British sculpture also played a part in larger manifestations, where such particular artistic affiliations fell away for group effect. In documenta iii (Kassel, 1964), for example, the work of Robert Adams, Kenneth Armitage, Caro, Lynn Chadwick, King, Moore, and Eduardo Paolozzi was included from Britain. It represented a fascinating mixture of figurative and abstract tendencies. By Documenta 4 (Kassel, 1968) things had become more abstract, as Caro and King were joined by Hill, Kenneth Martin, Michael Sandle, and Tucker. British artists were showcased in Primary Structures at the Museum of Modern Art in New York in 1966. Caro himself had work included in the exhibition American Sculpture of the Sixties at the Los Angeles County Museum in 1967, dominated by American artists, and at this time several New York galleries were showing British 1960s sculpture. Richard Feigen showed William Tucker in 1965 and Phillip King in 1966; Robert Elkon showed Isaac Witkin in 1966; Kornblee showed Michael Bolus in 1966; Poindexter showed David Annesley in 1966, and then Lawrence Rubin showed Tim Scott in 1971. The kind of works that was being taken up commercially were bold, well-made, colourful abstract sculptures, free-standing in welded steel or fibre-glass, some large but often on a small scale. In keeping with this, John J. Curley’s essay below focuses on the transatlantic, Anglo-American hybridization of sculpture in the 1960s, through the exhibition Primary Structures and the work of Caro and the sculptural work of the British Pop artists Gerald Laing and Peter Phillips. Curley considers the ways in which the dialogue between British and American art led to the questioning of medial boundaries and the relationships between found objects and images and processes of making. In particular, Laing and Phillips’s Hybrid (1965–66) encapsulates for Curley a kind of “fleeting transatlantic consensus” for 1960s sculpture. His essay ends, significantly, with Caro’s small, transportable table sculptures, able to move with ease between the two cultural contexts.DOI
The 1960s would also witness exhibitions that promoted the work of British artists in the context of more international, conceptual, and ideas-based practices, such as Harald Szeemann’s When Attitudes Become Form (Bern and London, 1969), which included work by Barry Flanagan and Bruce McLean; Op Losse Schroeven (“Square pegs in round holes”) (Amsterdam, 1969), which included works by former Saint Martin’s students Flanagan, McLean, Richard Long, and Roelof Louw; Land Art, Fernsehgalerie (Berlin, 1969), Gerry Schum’s art films for TV project which saw Flanagan making a hole in the sea in Scheveningen in February that year; and in the US Earth Art (Cornell University, Ithaca, 1969), which included the work of Long and Medalla). Holland and northern Germany were parts of Europe that were highly sympathetic to both conceptualism and abstract sculpture. Konrad Lueg, to become Konrad Fischer, based in Dusseldorf, was particularly influential, giving Richard Long his first one-person show in 1968, an exhibition which was followed in 1969 by five more exhibitions for this artist, all outside Britain, before his exhibition at the Whitechapel Art Gallery in 1971.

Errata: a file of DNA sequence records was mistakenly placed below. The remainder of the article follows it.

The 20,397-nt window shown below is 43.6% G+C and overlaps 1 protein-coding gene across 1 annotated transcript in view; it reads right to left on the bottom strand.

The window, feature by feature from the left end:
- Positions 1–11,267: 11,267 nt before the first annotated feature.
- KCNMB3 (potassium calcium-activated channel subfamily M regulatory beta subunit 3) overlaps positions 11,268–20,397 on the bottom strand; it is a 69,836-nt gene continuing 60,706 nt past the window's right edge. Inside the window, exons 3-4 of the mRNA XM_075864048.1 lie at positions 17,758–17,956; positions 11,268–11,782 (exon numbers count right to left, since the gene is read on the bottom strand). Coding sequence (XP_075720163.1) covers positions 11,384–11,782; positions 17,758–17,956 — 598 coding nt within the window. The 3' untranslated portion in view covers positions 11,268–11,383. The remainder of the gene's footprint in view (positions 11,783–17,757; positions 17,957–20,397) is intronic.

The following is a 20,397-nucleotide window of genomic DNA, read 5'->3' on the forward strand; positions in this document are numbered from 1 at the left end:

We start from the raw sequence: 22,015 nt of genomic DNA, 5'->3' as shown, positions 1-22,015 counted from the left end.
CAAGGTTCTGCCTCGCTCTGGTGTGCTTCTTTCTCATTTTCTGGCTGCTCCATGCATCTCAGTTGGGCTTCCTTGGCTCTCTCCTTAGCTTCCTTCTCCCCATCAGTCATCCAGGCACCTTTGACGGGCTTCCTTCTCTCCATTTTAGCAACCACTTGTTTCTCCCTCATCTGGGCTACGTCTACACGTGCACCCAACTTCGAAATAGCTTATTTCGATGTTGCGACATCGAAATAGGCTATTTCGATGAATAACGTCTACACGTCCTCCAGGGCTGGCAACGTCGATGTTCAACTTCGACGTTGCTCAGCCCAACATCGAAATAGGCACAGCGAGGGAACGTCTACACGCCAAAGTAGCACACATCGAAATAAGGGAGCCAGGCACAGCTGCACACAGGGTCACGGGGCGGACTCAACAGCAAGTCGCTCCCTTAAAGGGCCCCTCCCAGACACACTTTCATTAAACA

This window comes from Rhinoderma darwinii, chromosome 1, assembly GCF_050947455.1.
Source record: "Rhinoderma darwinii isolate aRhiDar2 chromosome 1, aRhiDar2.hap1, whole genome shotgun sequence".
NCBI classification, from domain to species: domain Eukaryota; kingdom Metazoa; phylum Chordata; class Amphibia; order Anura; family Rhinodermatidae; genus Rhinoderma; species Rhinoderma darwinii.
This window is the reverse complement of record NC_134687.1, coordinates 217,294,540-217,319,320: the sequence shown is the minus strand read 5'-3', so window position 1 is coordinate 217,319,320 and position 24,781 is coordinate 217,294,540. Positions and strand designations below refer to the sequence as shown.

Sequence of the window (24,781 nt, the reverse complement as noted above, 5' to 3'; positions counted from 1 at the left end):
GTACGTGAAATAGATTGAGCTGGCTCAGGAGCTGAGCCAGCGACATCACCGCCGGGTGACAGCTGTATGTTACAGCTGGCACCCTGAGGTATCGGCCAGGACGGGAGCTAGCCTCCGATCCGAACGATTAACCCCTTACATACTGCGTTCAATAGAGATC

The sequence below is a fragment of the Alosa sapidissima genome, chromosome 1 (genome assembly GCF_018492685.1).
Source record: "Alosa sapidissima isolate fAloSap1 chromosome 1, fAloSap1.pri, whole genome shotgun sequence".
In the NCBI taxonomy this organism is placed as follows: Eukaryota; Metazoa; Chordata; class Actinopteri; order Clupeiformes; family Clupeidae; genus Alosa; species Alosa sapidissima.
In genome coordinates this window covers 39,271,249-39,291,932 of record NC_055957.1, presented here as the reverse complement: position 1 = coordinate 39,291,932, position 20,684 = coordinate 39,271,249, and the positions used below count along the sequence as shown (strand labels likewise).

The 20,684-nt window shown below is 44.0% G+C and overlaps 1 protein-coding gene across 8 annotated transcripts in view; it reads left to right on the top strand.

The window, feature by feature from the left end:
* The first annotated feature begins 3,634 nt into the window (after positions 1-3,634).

The Generational Life of SculptureDOI
Late 1950s and early 1960s reactions to the postwar sculptural example are well accounted for in the secondary literature on “British Sculpture”. The art historian and curator Lynne Cooke, for example, has highlighted this: “Towards the end of the 1950s British sculpture was widely vaunted, not least by native critics, as the most flourishing school in the world.”5 However looking ahead, she quotes Phillip King’s response to documenta ii which took place at the end of that decade in 1959:
The sculpture was terribly dominated by a post-war feeling which seemed very distorted and contorted . . . And it was somehow terribly like scratching your own wounds—an international style with everyone sharing the same neuroses.6
There was clearly a widespread shaking off of the postwar sculptural legacy. The shift in sculptural mood between these decades is striking; a shift at once in attitude, sensibility, and materials, although it was also, in retrospect, a period of subtle continuation and development as much as of rupture. King, who was fluent in French and steeped in the sculpture of Pablo Picasso, Alberto Giacometti, and Constantin Brancusi, was an interesting figure in this transitional moment, making work that bridged figuration and abstraction, and that changed the mood of sculpture from figurative existential anxiety to robust and upbeat formal experimentation, from geometries of fear to geometries of liberation.DOI
The public recognition of art and artists had increasingly national, European, and international dimensions, with different generations of artists experiencing attention and appreciation simultaneously. As each decade introduces the public to new work, so it can also see the further celebration and consolidation of the work and achievements abroad of more familiar names.7 This is well-demonstrated in the 1960s, as we witness different generations of British sculptors experiencing levels of success at the same time. It was also a decade of generational coinciding for sculptors, as much as generational succession, through which their work occupied the same historical moment: the mid-1960s is a particularly rich period for this. For example, Henry Moore and Barbara Hepworth turned sixty-five and sixty respectively in 1963, whilst the mid-1960s saw Kenneth Armitage enter his fifties, Eduardo Paolozzi his forties and St Martin’s sculptors Garth Evans, Tim Scott, and Bill Tucker their thirties. Arie Hartog’s essay in this issue points to the prominence enjoyed in the United States in the 1950s and early 1960s by Reg Butler, whose first retrospective in 1963 was held at an American museum. Hartog shows how an understanding of the work of Butler and other British sculptors, like Chadwick and Armitage, served as a crucial foil in Greenberg’s promotion of a specifically American tradition (via the work of David Smith). Reconsidering the role of Butler’s work in the US dirimg this period and of his crucial supporter, the curator Addison Franklin Page, enables us to complicate and broaden our views of a 1960s sculptural discourse dominated by Greenberg, and to re-engage with debates around sculpture’s symbolic content, the role of figuration, and the potential of sculpture to communicate with a wide public.DOI